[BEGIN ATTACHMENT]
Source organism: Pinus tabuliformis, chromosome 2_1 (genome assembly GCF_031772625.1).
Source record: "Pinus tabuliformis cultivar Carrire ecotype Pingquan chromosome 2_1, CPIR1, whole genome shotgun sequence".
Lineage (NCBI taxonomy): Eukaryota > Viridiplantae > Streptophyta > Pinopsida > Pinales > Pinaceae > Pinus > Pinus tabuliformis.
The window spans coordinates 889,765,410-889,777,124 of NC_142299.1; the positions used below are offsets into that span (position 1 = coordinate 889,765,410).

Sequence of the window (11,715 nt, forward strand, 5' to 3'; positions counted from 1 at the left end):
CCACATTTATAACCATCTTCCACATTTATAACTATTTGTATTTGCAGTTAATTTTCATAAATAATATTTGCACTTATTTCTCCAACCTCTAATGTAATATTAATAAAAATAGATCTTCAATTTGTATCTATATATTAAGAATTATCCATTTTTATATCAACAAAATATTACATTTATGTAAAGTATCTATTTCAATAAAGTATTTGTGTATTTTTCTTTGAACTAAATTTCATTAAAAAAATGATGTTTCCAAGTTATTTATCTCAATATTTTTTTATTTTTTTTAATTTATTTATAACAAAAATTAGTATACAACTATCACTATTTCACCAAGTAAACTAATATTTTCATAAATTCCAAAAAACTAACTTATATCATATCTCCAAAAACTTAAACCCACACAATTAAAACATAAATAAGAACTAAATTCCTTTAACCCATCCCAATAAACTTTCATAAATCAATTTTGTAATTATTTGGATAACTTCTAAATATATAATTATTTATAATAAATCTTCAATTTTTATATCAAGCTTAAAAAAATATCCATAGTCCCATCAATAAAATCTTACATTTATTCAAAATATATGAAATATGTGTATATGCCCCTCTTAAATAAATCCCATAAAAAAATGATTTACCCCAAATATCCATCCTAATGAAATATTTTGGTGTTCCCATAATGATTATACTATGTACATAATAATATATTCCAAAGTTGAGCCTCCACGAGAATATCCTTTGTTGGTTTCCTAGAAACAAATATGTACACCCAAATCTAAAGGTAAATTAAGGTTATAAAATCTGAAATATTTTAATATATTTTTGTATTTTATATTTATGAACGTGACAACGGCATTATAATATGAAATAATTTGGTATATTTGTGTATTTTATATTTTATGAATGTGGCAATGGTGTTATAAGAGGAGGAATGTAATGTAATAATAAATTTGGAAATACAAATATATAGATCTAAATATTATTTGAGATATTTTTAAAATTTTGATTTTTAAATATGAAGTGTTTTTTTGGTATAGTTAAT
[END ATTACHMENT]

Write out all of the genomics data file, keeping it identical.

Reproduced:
Source organism: Pinus tabuliformis, chromosome 2_1 (genome assembly GCF_031772625.1).
Source record: "Pinus tabuliformis cultivar Carrire ecotype Pingquan chromosome 2_1, CPIR1, whole genome shotgun sequence".
Lineage (NCBI taxonomy): Eukaryota > Viridiplantae > Streptophyta > Pinopsida > Pinales > Pinaceae > Pinus > Pinus tabuliformis.
The window spans coordinates 889,765,410-889,777,124 of NC_142299.1; the positions used below are offsets into that span (position 1 = coordinate 889,765,410).

Sequence of the window (11,715 nt, forward strand, 5' to 3'; positions counted from 1 at the left end):
CCACATTTATAACCATCTTCCACATTTATAACTATTTGTATTTGCAGTTAATTTTCATAAATAATATTTGCACTTATTTCTCCAACCTCTAATGTAATATTAATAAAAATAGATCTTCAATTTGTATCTATATATTAAGAATTATCCATTTTTATATCAACAAAATATTACATTTATGTAAAGTATCTATTTCAATAAAGTATTTGTGTATTTTTCTTTGAACTAAATTTCATTAAAAAAATGATGTTTCCAAGTTATTTATCTCAATATTTTTTTATTTTTTTTAATTTATTTATAACAAAAATTAGTATACAACTATCACTATTTCACCAAGTAAACTAATATTTTCATAAATTCCAAAAAACTAACTTATATCATATCTCCAAAAACTTAAACCCACACAATTAAAACATAAATAAGAACTAAATTCCTTTAACCCATCCCAATAAACTTTCATAAATCAATTTTGTAATTATTTGGATAACTTCTAAATATATAATTATTTATAATAAATCTTCAATTTTTATATCAAGCTTAAAAAAATATCCATAGTCCCATCAATAAAATCTTACATTTATTCAAAATATATGAAATATGTGTATATGCCCCTCTTAAATAAATCCCATAAAAAAATGATTTACCCCAAATATCCATCCTAATGAAATATTTTGGTGTTCCCATAATGATTATACTATGTACATAATAATATATTCCAAAGTTGAGCCTCCACGAGAATATCCTTTGTTGGTTTCCTAGAAACAAATATGTACACCCAAATCTAAAGGTAAATTAAGGTTATAAAATCTGAAATATTTTAATATATTTTTGTATTTTATATTTATGAACGTGACAACGGCATTATAATATGAAATAATTTGGTATATTTGTGTATTTTATATTTTATGAATGTGGCAATGGTGTTATAAGAGGAGGAATGTAATGTAATAATAAATTTGGAAATACAAATATATAGATCTAAATATTATTTGAGATATTTTTAAAATTTTGATTTTTAAATATGAAGTGTTTTTTTGGTATAGTTAAT